By Anita Sama, USA TODAY
In our crazy, ever-changing culture, classic literature is the sane, immutable constant.
And then, there's Jasper Fforde.
Fans who have followed the four books in his Thursday Next series found a detective moving in a riotous universe that allows traveling into Shakespeare's plays and tampering with the novels of Austen and Dickens.
This time, Fforde's wild imagination shifts to the deceptively cozier venue of fairy tale and nursery rhyme. The Big Over Easy is billed as a case in the "Nursery Crime Division" of the Reading Police Force, and the victim is a transmogrified Humpty Dumpty. But he's not the one we met in early childhood; he's a womanizer, often drunk, given to shady business dealings. In short, a bad egg.
Ouch, you say? You ain't read nothing yet. Clever wordplay abounds.
He's only one of the inhabitants of this oddball town in Fforde's looking-glass literary world. Nothing is quite as it seems. Is Reading the English city? Or the act of eyeballs on paper?
In either case, this town is peopled with suspects - not exactly "peopled," because there are a few giants and a pale blue space alien.
Other inhabitants include Wee Willie Winkie, a shift worker with a sleep disorder; old Mrs. Hubbard, the not-so-motherly landlady; and notorious crime boss Giorgio Porgio.
The crime solvers are Detective Inspector Jack Spratt and Sgt. Mary Mary, their partnership a weird recasting of crime queen Elizabeth George's Inspector Thomas Lynley and sidekick Barbara Havers. As Jack and Mary probe Humpty's fatal fall from a wall (natch) into 126 pieces, they try to determine whether he was pushed and if so, whodunit?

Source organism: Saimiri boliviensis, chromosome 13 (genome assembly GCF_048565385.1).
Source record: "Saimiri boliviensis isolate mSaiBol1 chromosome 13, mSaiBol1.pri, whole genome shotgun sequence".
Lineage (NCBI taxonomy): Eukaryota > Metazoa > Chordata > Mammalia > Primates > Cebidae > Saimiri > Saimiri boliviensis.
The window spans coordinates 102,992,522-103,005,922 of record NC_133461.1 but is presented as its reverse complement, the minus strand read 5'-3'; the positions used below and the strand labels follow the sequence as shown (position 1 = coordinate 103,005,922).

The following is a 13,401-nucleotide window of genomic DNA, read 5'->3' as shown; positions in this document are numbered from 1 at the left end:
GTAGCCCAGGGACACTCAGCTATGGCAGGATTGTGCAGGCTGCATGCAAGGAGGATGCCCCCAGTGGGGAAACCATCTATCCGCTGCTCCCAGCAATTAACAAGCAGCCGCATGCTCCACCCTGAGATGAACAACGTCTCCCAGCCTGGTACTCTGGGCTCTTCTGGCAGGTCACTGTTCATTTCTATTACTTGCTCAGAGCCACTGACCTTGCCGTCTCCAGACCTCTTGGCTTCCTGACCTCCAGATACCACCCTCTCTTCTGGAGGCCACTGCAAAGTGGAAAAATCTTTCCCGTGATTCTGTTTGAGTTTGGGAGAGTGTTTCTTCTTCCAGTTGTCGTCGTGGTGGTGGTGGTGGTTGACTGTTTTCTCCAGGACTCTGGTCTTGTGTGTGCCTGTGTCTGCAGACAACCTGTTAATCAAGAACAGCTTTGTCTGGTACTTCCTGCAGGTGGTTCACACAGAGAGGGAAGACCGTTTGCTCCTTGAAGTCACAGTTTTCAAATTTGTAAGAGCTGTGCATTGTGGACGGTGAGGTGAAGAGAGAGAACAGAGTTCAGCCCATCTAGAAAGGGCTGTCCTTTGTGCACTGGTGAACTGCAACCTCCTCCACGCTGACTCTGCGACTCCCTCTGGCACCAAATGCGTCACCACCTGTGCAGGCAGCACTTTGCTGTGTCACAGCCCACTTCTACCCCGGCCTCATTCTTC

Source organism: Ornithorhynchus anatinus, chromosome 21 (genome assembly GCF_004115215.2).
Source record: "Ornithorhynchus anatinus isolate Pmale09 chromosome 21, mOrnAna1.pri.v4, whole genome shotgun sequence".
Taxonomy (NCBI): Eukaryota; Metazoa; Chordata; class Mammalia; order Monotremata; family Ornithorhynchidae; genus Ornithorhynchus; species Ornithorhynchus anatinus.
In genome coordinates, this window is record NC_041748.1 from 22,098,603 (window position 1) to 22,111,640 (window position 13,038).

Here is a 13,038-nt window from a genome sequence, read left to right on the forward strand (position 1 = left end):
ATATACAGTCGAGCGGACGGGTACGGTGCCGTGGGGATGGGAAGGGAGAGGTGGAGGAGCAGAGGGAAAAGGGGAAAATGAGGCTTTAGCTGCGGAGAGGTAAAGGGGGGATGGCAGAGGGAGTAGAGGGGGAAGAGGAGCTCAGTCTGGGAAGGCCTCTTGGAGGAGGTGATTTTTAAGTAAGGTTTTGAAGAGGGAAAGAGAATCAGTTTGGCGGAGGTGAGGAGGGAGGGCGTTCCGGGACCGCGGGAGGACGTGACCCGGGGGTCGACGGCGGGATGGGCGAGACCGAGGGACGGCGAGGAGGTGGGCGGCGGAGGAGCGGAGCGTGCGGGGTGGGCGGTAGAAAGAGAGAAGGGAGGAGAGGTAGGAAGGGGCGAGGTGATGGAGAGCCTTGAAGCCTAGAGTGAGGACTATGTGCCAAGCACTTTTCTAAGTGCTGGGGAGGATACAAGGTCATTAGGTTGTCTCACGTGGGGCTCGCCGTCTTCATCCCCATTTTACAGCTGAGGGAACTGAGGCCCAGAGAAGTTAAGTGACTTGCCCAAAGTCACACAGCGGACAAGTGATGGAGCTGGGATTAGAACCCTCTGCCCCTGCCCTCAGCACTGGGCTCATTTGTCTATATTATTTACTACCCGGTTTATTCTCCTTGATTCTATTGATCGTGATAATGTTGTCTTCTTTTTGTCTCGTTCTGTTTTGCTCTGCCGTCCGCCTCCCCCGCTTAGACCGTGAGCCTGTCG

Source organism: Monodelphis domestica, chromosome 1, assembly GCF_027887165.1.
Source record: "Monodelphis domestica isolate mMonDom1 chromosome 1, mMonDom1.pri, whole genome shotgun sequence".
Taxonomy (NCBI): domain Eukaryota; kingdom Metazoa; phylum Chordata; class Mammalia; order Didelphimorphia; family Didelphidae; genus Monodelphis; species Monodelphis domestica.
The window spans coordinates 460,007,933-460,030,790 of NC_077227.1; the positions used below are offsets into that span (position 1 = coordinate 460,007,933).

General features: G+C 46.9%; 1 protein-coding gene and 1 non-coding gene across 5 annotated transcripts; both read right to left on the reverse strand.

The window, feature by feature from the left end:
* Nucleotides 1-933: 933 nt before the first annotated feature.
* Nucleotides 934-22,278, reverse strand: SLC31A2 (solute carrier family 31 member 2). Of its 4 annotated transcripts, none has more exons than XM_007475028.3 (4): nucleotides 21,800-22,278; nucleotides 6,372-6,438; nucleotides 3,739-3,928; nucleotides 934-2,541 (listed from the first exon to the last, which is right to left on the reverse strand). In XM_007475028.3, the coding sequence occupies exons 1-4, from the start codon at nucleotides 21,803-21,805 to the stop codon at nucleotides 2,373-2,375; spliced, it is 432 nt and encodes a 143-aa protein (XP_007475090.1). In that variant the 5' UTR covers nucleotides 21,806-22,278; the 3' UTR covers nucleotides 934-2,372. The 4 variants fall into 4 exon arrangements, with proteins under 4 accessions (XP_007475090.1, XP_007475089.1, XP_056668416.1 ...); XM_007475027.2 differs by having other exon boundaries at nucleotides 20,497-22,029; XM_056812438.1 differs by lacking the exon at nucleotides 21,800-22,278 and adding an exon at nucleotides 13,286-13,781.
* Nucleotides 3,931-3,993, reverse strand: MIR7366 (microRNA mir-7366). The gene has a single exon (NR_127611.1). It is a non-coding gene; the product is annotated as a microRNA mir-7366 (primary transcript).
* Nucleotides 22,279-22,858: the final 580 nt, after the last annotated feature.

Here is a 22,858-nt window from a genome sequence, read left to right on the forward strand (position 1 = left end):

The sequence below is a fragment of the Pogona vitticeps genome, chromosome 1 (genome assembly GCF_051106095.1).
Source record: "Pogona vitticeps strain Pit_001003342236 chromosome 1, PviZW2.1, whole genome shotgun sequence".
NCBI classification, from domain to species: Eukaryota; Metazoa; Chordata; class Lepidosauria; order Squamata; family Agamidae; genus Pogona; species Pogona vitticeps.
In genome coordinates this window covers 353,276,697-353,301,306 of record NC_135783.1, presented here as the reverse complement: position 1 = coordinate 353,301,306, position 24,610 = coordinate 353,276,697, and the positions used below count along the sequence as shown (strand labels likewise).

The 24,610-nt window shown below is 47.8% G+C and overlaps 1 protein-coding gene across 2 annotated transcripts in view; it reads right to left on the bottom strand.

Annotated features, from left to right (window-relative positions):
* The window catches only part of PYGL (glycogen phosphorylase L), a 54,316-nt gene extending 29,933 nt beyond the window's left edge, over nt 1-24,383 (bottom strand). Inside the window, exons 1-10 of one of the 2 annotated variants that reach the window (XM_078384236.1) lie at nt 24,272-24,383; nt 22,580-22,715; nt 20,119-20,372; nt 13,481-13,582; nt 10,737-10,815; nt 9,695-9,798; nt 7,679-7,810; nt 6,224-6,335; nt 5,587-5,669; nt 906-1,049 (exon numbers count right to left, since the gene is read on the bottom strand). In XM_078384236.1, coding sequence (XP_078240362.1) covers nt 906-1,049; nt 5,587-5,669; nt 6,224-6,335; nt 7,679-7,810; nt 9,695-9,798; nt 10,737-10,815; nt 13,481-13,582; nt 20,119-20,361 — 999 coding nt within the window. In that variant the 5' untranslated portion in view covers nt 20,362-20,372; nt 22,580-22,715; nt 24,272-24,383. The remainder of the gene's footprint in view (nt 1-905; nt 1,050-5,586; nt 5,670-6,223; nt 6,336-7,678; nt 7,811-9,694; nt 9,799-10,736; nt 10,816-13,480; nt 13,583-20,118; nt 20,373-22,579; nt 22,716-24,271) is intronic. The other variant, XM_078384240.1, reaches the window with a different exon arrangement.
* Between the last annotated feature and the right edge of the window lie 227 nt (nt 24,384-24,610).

The mystery is incidental to the careening plot. The real purpose of crime-solving in Reading seems to be generating fodder for the pulp bible of overblown detection, Amazing Crime Stories.
Along the way to the mystery's solution, Fforde pokes fun at the stereotypes of highbrow and lowbrow detective fiction, including a sideswipe at The Da Vinci Code.
Over Easy is an interesting reminder of the violent nature of the building blocks of children's literature. Greek myths and fairy tales are turned inside out, familiar names surface in peculiar circumstances. It's as if the Marx brothers were let loose in the children's section of a strange bookstore - a duck soup of loony lit.
How else to describe a plot that turns on the discovery of a giant wart and turns again on a stale sandwich used as a detonator?
Fforde wrote Over Easy before his Thursday Next novels were published. He has said his goal was to start with nursery-rhyme characters and then move to the more complicated creatures of adult fiction.
But when The Eyre Affair became somewhat of a cult hit, he built on that series with three more. Two additional Jack Spratt books are planned. The next: The Fourth Bear.
These and other facts - and way more non-facts - can be found at www.jasperfforde.com, a multi-layered playground not unlike his books.
In whatever form he delivers his writing, Fforde is above all funny. His self-styled "daft novels" are not for the lazy brained but for the actively engaged reader, one who knows the secret pleasures of a word puzzle and can draw on a lifetime of literature.
By Anita Sama, USA TODAY